Sunday, April 29, 2007

The 'nouveau poor'

Did you realise that there are some people in the UK who can no longer afford a home in the country, a flat in London and the school fees.
It is a national disgrace that they are reduced to such poverty .
Sebastian Cresswell-Turner whinges:

When I was a boy, almost everyone we knew lived in a large house in the country or in the better parts of London. I am not claiming for a moment that we were especially grand – just perfectly well-off. But back then Battersea and Clapham were entirely off our radar, Stockwell another country, and Brixton, Peckham and Streatham simply unheard of. Now, with a few exceptions among those who are notably rich or successful, the next generation of the same families I grew up with is living in just these areas.

Then take private education. The number of people in my parents’ circle who sent their children to state schools could be counted on the fingers of one hand, and were regarded as unfortunate, odd or even subversive. A generation later, however, a considerable proportion of my friends have opted for state schools for their children, in almost all cases for financial reasons.
If this is not downward mobility on a broad scale, then what is?

Consider a successful journalist friend of mine who went to St Paul’s girls’ school and then to Cambridge. At the same time as putting her and various others through private schools, her father, a surgeon, was able to provide a house in Chiswick and a weekend cottage in Wiltshire with ponies and all the trimmings. Every winter they went skiing and summers saw them in France or Italy.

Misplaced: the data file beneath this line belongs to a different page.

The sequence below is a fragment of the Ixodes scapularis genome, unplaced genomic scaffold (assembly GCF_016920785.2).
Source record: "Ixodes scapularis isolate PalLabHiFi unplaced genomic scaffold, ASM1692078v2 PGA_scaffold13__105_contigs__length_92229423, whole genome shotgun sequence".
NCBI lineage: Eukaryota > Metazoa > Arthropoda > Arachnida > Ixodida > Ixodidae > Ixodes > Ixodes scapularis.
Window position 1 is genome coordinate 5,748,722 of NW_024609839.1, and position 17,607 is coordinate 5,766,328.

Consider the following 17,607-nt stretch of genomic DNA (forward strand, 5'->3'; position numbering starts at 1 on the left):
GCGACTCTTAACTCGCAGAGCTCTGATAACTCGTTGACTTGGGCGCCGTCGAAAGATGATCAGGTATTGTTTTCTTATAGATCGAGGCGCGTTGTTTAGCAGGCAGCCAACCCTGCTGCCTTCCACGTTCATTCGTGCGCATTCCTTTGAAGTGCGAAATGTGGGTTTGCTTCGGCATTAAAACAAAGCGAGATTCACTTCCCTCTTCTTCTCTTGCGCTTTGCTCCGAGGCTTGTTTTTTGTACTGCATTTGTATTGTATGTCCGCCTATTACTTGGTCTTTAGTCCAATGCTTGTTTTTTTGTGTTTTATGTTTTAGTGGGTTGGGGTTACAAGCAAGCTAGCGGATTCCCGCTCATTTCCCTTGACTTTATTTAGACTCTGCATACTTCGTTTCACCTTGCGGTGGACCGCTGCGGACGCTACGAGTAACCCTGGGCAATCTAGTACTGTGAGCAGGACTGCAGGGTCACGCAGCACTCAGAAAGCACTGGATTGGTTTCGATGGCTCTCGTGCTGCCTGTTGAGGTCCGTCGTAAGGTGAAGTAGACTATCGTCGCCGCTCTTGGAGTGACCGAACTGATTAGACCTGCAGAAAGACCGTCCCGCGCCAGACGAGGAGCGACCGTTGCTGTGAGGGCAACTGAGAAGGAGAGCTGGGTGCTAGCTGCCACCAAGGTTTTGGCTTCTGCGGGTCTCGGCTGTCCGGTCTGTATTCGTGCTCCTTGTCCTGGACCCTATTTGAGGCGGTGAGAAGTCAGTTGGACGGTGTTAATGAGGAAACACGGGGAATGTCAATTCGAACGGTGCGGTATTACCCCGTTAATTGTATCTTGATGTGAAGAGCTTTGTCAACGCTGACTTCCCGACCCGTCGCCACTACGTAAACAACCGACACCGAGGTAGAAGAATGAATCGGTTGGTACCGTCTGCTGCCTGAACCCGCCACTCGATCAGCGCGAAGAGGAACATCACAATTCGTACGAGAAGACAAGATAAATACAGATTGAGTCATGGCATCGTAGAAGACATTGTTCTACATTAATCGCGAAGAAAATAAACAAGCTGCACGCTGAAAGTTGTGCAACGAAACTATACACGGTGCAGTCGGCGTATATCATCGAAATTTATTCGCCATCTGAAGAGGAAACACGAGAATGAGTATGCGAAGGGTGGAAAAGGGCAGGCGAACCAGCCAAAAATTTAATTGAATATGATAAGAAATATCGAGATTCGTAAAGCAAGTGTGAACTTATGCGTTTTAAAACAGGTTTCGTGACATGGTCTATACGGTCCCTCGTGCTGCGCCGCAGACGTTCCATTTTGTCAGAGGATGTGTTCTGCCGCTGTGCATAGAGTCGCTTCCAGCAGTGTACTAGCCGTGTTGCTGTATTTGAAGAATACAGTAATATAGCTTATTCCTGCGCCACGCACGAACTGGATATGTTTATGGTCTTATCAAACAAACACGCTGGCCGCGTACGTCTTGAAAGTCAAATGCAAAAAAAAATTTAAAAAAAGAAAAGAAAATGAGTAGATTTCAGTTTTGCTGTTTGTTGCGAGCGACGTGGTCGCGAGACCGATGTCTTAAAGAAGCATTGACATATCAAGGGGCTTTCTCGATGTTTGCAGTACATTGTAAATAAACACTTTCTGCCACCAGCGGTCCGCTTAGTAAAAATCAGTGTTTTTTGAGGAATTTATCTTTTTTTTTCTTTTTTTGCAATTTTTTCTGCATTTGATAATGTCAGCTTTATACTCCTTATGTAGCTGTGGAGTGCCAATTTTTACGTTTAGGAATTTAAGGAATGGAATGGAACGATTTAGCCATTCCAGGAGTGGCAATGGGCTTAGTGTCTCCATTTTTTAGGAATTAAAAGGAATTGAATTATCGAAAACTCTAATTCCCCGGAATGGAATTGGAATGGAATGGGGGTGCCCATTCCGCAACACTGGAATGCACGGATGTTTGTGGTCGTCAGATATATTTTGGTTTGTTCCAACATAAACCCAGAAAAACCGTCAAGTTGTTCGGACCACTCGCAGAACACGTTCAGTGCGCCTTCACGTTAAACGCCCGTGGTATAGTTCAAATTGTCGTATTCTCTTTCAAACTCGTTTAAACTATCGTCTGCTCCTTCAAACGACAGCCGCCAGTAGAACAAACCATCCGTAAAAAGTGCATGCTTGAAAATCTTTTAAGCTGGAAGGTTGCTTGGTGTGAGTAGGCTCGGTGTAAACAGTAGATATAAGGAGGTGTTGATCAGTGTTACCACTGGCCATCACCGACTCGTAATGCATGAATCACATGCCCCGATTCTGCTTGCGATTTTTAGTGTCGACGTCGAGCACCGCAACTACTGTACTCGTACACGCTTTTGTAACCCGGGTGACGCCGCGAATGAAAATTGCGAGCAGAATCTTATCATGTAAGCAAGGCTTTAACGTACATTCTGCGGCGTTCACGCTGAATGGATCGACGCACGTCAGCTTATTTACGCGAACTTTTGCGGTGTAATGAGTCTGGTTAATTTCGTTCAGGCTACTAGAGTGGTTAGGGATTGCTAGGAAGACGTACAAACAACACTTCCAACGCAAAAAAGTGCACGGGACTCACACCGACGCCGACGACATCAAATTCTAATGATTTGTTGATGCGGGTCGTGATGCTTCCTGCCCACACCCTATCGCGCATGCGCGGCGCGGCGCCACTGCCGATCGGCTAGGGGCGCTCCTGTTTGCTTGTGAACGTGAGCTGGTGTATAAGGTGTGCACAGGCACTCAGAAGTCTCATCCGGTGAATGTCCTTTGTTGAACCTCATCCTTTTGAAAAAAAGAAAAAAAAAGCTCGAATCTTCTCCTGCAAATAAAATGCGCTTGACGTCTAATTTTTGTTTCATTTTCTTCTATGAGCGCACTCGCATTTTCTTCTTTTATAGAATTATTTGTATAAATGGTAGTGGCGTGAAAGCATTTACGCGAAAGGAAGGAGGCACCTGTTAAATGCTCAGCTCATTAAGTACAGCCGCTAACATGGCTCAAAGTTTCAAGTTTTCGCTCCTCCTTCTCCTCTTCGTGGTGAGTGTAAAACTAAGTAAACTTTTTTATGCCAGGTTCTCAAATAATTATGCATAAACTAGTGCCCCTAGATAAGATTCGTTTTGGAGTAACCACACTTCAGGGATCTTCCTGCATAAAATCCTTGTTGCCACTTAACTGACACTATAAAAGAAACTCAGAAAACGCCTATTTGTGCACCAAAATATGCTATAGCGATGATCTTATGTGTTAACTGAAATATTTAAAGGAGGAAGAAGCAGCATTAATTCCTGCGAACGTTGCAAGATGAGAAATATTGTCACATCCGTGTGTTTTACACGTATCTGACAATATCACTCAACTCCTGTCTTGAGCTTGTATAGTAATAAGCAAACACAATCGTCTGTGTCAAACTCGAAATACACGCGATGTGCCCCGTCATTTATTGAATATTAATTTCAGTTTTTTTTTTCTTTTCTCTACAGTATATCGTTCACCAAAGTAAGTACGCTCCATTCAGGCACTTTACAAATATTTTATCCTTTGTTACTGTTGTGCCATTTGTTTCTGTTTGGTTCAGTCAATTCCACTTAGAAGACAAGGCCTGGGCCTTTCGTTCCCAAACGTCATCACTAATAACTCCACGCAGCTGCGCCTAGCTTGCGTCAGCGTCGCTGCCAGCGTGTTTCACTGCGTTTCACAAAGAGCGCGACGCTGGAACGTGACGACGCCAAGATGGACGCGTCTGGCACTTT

But a generation on, even though my friend and her husband – both professionals like their parents – earn the considerable joint salary of £140,000 a year, the bourgeois ease of their youth seems unthinkable. In spite of their undisputed professional status and more-than-respectable earnings, they are downwardly mobile.

So how much does a married couple with three children need to live the sort of life that reasonably well-off professionals of my parents’ generation took for granted? The property alone – a house in the country and perhaps a flat in London – will cost a minimum of £3m. Then the school fees will be £75,000 a year plus extras; after which food, clothes, cars, the odd holiday and all the rest will add another £50,000 at the very least.
Even if you own the bricks and mortar outright, as everyone in my parents’ generation did, that implies a pretax income of at least £200,000. Throw in a mortgage and a margin for error, and you’d better be on . . . what, a third of a million a year? And this, mind you, to live comfortably, no more.

A popular member of White’s, the St James’s club to which many of the old landowners belong, knows plenty of well-educated professionals who have fallen by the wayside. “First, they can’t afford to eat out,” he told me, “then they pull their children out of [fee-paying] school, and you just stop seeing them.” Brian Gill, a London-based debt counsellor, told me: “The poverty line is definitely creeping upwards.”

I somehow suspect many would happily cope with this sort of 'poverty'.